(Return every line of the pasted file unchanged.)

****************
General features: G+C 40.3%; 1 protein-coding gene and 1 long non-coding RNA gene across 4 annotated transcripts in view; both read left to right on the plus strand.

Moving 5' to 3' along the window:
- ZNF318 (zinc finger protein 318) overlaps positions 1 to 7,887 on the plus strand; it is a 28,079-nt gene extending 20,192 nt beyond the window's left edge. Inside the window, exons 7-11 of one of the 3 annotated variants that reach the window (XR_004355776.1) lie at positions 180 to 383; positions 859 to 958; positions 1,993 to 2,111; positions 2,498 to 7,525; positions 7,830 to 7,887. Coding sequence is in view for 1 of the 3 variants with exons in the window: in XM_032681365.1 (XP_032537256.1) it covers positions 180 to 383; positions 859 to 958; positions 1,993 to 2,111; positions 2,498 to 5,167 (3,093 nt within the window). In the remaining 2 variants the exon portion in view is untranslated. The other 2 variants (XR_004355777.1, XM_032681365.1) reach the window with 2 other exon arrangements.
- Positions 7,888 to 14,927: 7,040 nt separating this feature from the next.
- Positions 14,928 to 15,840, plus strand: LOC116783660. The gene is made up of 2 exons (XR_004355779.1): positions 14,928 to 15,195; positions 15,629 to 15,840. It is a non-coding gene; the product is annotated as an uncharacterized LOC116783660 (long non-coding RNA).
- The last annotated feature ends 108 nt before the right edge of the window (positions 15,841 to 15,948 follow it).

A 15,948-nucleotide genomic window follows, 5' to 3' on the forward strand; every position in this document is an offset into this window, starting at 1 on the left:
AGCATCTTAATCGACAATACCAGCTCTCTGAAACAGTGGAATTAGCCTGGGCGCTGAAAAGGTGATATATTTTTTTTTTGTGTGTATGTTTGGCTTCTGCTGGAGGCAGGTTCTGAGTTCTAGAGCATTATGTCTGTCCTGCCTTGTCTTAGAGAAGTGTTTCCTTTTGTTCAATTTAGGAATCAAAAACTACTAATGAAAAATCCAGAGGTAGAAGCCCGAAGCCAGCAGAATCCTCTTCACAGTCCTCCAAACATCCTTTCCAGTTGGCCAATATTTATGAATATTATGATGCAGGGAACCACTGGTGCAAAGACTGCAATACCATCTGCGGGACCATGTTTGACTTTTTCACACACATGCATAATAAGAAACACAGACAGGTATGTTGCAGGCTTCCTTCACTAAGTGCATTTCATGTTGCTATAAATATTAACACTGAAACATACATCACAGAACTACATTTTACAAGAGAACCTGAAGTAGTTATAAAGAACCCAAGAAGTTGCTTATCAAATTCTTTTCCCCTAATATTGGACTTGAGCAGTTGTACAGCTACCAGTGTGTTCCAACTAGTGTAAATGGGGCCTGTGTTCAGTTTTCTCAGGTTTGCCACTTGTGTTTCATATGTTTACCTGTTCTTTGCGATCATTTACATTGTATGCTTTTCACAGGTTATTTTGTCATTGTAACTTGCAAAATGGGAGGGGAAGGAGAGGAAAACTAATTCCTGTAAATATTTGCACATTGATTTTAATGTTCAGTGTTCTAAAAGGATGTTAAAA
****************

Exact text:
General features: G+C 40.3%; 1 protein-coding gene and 1 long non-coding RNA gene across 4 annotated transcripts in view; both read left to right on the plus strand.

Moving 5' to 3' along the window:
- ZNF318 (zinc finger protein 318) overlaps positions 1 to 7,887 on the plus strand; it is a 28,079-nt gene extending 20,192 nt beyond the window's left edge. Inside the window, exons 7-11 of one of the 3 annotated variants that reach the window (XR_004355776.1) lie at positions 180 to 383; positions 859 to 958; positions 1,993 to 2,111; positions 2,498 to 7,525; positions 7,830 to 7,887. Coding sequence is in view for 1 of the 3 variants with exons in the window: in XM_032681365.1 (XP_032537256.1) it covers positions 180 to 383; positions 859 to 958; positions 1,993 to 2,111; positions 2,498 to 5,167 (3,093 nt within the window). In the remaining 2 variants the exon portion in view is untranslated. The other 2 variants (XR_004355777.1, XM_032681365.1) reach the window with 2 other exon arrangements.
- Positions 7,888 to 14,927: 7,040 nt separating this feature from the next.
- Positions 14,928 to 15,840, plus strand: LOC116783660. The gene is made up of 2 exons (XR_004355779.1): positions 14,928 to 15,195; positions 15,629 to 15,840. It is a non-coding gene; the product is annotated as an uncharacterized LOC116783660 (long non-coding RNA).
- The last annotated feature ends 108 nt before the right edge of the window (positions 15,841 to 15,948 follow it).

A 15,948-nucleotide genomic window follows, 5' to 3' on the forward strand; every position in this document is an offset into this window, starting at 1 on the left:
AGCATCTTAATCGACAATACCAGCTCTCTGAAACAGTGGAATTAGCCTGGGCGCTGAAAAGGTGATATATTTTTTTTTTGTGTGTATGTTTGGCTTCTGCTGGAGGCAGGTTCTGAGTTCTAGAGCATTATGTCTGTCCTGCCTTGTCTTAGAGAAGTGTTTCCTTTTGTTCAATTTAGGAATCAAAAACTACTAATGAAAAATCCAGAGGTAGAAGCCCGAAGCCAGCAGAATCCTCTTCACAGTCCTCCAAACATCCTTTCCAGTTGGCCAATATTTATGAATATTATGATGCAGGGAACCACTGGTGCAAAGACTGCAATACCATCTGCGGGACCATGTTTGACTTTTTCACACACATGCATAATAAGAAACACAGACAGGTATGTTGCAGGCTTCCTTCACTAAGTGCATTTCATGTTGCTATAAATATTAACACTGAAACATACATCACAGAACTACATTTTACAAGAGAACCTGAAGTAGTTATAAAGAACCCAAGAAGTTGCTTATCAAATTCTTTTCCCCTAATATTGGACTTGAGCAGTTGTACAGCTACCAGTGTGTTCCAACTAGTGTAAATGGGGCCTGTGTTCAGTTTTCTCAGGTTTGCCACTTGTGTTTCATATGTTTACCTGTTCTTTGCGATCATTTACATTGTATGCTTTTCACAGGTTATTTTGTCATTGTAACTTGCAAAATGGGAGGGGAAGGAGAGGAAAACTAATTCCTGTAAATATTTGCACATTGATTTTAATGTTCAGTGTTCTAAAAGGATGTTAAAA